A slender, chatty blonde who wears black-framed plastic glasses, Nadia checks her e-mail and peruses myyearbook.com, a social networking site, reading messages or posting updates on her mood. She searches for music videos on YouTube and logs onto Gaia Online, a role-playing site where members fashion alternate identities as cutesy cartoon characters. But she spends most of her time on quizilla.com or fanfiction.net, reading and commenting on stories written by other users and based on books, television shows or movies.
Her mother, Deborah Konyk, would prefer that Nadia, who gets A’s and B’s at school, read books for a change. But at this point, Konyk said, “I’m just pleased that she reads something anymore.”
Children like Nadia lie at the heart of a passionate debate about just what it means to read in the digital age. The discussion is playing out among educational policy makers and reading experts around the world, and within groups like the National Council of Teachers of English and the International Reading Association.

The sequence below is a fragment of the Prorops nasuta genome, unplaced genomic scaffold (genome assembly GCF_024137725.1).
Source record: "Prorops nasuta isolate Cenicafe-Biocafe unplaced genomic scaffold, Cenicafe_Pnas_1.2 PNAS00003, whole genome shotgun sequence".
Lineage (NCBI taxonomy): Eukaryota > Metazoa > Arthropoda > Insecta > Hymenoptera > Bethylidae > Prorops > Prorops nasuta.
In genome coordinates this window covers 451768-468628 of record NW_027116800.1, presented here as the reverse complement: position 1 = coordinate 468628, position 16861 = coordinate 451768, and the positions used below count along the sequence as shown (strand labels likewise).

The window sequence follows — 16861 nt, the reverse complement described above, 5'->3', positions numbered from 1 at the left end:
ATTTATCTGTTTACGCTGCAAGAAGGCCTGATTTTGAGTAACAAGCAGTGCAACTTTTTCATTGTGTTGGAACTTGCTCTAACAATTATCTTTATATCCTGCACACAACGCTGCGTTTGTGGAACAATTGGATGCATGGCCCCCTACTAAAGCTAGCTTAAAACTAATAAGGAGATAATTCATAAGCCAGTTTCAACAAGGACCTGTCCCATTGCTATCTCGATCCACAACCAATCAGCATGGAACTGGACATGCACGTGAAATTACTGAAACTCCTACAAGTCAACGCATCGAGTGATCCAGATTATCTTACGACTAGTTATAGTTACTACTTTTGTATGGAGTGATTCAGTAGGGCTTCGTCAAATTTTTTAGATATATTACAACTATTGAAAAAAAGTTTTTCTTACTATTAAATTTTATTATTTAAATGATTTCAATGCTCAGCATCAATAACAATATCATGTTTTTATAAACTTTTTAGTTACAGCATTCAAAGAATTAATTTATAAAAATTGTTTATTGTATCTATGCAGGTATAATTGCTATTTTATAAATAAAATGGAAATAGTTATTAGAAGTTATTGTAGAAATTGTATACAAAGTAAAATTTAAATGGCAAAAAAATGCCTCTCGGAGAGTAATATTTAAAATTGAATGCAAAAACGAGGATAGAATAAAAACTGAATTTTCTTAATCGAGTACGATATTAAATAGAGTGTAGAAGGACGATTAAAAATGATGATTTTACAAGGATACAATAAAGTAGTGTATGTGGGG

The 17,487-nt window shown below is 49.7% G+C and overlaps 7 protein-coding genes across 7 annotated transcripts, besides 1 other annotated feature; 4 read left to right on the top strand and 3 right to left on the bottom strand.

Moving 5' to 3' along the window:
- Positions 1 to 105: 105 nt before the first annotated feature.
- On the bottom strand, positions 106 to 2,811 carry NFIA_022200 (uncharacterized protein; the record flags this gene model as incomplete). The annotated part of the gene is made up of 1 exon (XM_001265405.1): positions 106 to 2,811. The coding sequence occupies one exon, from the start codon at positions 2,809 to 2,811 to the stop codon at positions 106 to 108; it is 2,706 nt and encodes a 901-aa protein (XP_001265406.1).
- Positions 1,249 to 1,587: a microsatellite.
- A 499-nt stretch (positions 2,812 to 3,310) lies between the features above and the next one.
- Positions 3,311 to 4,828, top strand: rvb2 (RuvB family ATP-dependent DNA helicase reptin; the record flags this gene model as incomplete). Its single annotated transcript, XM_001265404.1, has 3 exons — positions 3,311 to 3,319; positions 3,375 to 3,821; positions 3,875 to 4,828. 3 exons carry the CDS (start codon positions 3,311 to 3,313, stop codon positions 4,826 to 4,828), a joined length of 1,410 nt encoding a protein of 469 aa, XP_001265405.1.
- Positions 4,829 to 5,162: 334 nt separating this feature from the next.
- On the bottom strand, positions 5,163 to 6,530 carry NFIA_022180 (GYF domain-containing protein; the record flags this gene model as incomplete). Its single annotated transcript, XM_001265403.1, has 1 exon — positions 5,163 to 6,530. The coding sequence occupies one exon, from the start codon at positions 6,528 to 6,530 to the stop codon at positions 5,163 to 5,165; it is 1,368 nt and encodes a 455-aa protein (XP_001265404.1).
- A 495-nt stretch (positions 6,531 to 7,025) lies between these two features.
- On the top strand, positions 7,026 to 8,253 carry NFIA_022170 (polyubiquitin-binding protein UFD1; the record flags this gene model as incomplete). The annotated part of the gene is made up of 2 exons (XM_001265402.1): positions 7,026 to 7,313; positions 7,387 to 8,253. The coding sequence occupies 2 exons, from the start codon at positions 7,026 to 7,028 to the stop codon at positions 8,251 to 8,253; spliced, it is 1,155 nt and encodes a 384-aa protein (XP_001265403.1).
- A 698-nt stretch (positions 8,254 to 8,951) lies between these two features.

As teenagers’ scores on standardized reading tests have declined or stagnated, some argue that the hours spent prowling the Internet are the enemy of reading — diminishing literacy, wrecking attention spans and destroying a precious common culture that exists only through the reading of books.
But others say the Internet has created a new kind of reading, one that schools and society should not discount. The Web inspires a teenager like Nadia, who might otherwise spend most of her leisure time watching television, to read and write.
Even accomplished book readers like Zachary Sims, 18, of Old Greenwich, Connecticut, crave the ability to quickly find different points of view on a subject and converse with others online. Some children with dyslexia or other learning difficulties, like Hunter Gaudet, 16, of Somers, Connecticut, have found it far more comfortable to search and read online.
At least since the invention of television, critics have warned that electronic media would destroy reading. What is different now, some literacy experts say, is that spending time on the Web, whether it is looking up something on Google or even britneyspears.org, entails some engagement with text.